Trench isolation involves etching a trench into the substrate, and filling the trench with an insulation material. Trench isolation is relatively complex because an anisotropic etch must be used to define the trench, the trench must be etched deeply into the silicon, and filling the trench with the isolation material can give rise to additional processing issues in preparing the integrated circuit. After the trench is formed in the substrate wafer, a layer of insulating material such as silicon dioxide is deposited over the surface of the wafer into the trench by a conformal deposition process, such as TEOS oxide. While silicon dioxide can fill the trench completely, this creates a great deal of stress in the substrate. Thus, the conformal layer of TEOS oxide will generally be deposited in a quantity sufficient to provide the requisite isolation, but not completely fill the trench. The remaining portion of the trench will be filled with polysilicon which has nearly identical characteristics to bulk silicon, thus reducing stress in the substrate.
This process is illustrated in FIGS. 5-7. FIG. 5 shows a cross section of a bonded wafer structure. As shown in FIG. 5, a trench 29 is anisotropically etched into the substrate 10. The etch is made using a directional etch process, such as planar plasma etching, ion beam etching or reactive ion etching, with an oxide mask layer (not shown) which is patterned to expose the trench region to be etched. The silicon substrate 10 in the trench region is etched down to oxide layer 14'. Thereafter, a TEOS oxide 34 is deposited on the second surface 132 of substrate 10. As shown in FIG. 6, the TEOS oxide 34 covers surface 13 and the sidewalls 21, 22 of trench 29. The TEOS oxide is a conformal deposition process and results in a relatively uniform oxide thickness in the range of 2-4 K Å on the bottom and sidewalls of trench 29. The remaining volume of trench 29 is filled with polysilicon 35 and the portion of oxide 34 on the surface 132 of substrate 10 is thereafter removed. As shown in FIG. 7, polysilicon 35 is thus electrically isolated from the remaining portions of silicon substrate 10.
Oxide layer 34 will be deposited to a thickness which is sufficient to provide the requisite isolation which is required based upon the particular active devices being formed. Polysilicon 35 is deposited in a trench as the preferred means of filling the remaining void, since polysilicon is thermally matched to the silicon comprising substrate 10. Thus, less stress will occur in the wafer with polysilicon in the trench during subsequent processing than were oxide used as the sole trench fill material. As a result of its electrical isolation, polysilicon 35 can act as a charge capacitor and, in certain circumstances, an inversion region 41 is induced in the silicon adjacent to oxide 34 and between two separate p+ diffused regions 27,28, as shown in FIG. 8. Diffused p+ regions 27,28 may comprise, for example, the emitter and collector of a PNP bipolar transistor. The inversion region 41 in the device silicon forms a conductive path between regions 27,28, essentially shorting the circuit.
Thus, the integrity of the active device in a given active region can be compromised.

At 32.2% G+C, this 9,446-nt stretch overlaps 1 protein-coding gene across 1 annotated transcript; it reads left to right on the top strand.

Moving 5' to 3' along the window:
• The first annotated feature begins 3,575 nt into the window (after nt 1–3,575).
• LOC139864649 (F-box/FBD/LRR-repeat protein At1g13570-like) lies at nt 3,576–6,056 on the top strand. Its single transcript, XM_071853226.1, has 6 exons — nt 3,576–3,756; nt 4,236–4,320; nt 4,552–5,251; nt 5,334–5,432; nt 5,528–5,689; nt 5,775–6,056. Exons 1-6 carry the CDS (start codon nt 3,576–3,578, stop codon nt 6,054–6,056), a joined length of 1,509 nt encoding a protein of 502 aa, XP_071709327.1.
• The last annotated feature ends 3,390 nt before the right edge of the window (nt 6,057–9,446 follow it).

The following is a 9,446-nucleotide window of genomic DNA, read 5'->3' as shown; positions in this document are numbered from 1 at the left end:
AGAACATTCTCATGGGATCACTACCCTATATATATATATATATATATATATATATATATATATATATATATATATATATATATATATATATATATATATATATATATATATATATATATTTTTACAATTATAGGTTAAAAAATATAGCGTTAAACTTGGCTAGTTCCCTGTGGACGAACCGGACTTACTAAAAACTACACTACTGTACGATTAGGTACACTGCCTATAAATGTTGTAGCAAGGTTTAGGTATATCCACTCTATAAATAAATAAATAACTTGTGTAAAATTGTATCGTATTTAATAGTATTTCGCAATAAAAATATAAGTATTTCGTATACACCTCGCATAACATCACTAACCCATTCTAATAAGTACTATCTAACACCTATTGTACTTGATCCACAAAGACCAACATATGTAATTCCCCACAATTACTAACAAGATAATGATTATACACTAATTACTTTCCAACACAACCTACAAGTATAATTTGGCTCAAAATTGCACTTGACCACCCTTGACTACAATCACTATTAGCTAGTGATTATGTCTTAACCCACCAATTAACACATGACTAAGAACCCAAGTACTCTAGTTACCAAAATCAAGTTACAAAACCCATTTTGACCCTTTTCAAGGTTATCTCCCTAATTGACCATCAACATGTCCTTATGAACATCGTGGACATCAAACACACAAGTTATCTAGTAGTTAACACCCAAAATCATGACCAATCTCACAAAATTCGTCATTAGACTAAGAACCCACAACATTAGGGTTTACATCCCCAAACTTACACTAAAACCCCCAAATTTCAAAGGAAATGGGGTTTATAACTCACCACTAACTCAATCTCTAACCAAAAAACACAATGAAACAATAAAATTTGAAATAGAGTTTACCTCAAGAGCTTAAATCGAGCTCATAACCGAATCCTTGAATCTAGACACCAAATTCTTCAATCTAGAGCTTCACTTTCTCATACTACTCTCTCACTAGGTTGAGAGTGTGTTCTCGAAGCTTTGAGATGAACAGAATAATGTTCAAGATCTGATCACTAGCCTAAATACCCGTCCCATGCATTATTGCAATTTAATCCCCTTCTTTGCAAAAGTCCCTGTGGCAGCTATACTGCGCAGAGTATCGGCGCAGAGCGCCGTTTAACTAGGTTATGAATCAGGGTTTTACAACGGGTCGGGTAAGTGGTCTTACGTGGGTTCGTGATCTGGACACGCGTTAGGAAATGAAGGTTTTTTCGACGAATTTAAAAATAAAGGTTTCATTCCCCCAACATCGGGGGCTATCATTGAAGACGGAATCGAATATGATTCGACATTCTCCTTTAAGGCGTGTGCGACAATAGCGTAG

One method previously used to cure this problem was to provide polysilicon "tabs" which allow coupling of the polysilicon to a charge dissipation mechanism. Provision of such tabs requires a separate masking and polysilicon deposition step to ensure the contacts are large enough to enclose a normal-sized contact.
The invention comprises a method and means for removing the charge from the isolating regions of a semiconductor device by providing a contact structure which couples the polysilicon or other charge retaining material in an isolation region to a charge dissipation means.
In one aspect, the method is useful in a silicon-on-insulator integrated circuit having a plurality of active devices formed therein with a trench isolation structure comprised of an insulating material and polysilicon to laterally isolate the active devices. The method comprises the steps of: forming a contact region of an area having a cross section greater than the width of the isolation structure; and coupling the isolation structure to a charge dissipation means.
In a further aspect, the method comprises: forming a trench in a silicon substrate, the silicon having a surface and the trench extending to a depth below the surface, the trench having a width; forming an insulator layer in the trench; forming a layer of polysilicon on the insulator layer in the trench; forming an oxide layer over the surface of the silicon, the oxide and the polysilicon; removing a portion of the oxide layer, said portion overlying a portion of the polysilicon and having an area with a cross-section greater than the width of the trench; and forming a conductive material on the surface of a portion of the oxide layer and on the surface of the polysilicon.
In yet another unique aspect, the invention comprises an apparatus, comprising: a first substrate having a top surface and a bottom surface; a second substrate bonded to the bottom surface of the first substrate; a trench, having a trench width, in the first substrate; an isolation layer in the trench; a semiconductor layer over the isolation layer in the trench; an oxide layer overlying the semiconductor layer, a portion of the isolation layer, and the top surface of the first substrate; and a contact area, formed in the oxide layer, the contact area having an x dimension and a y dimension being greater than the width of the trench.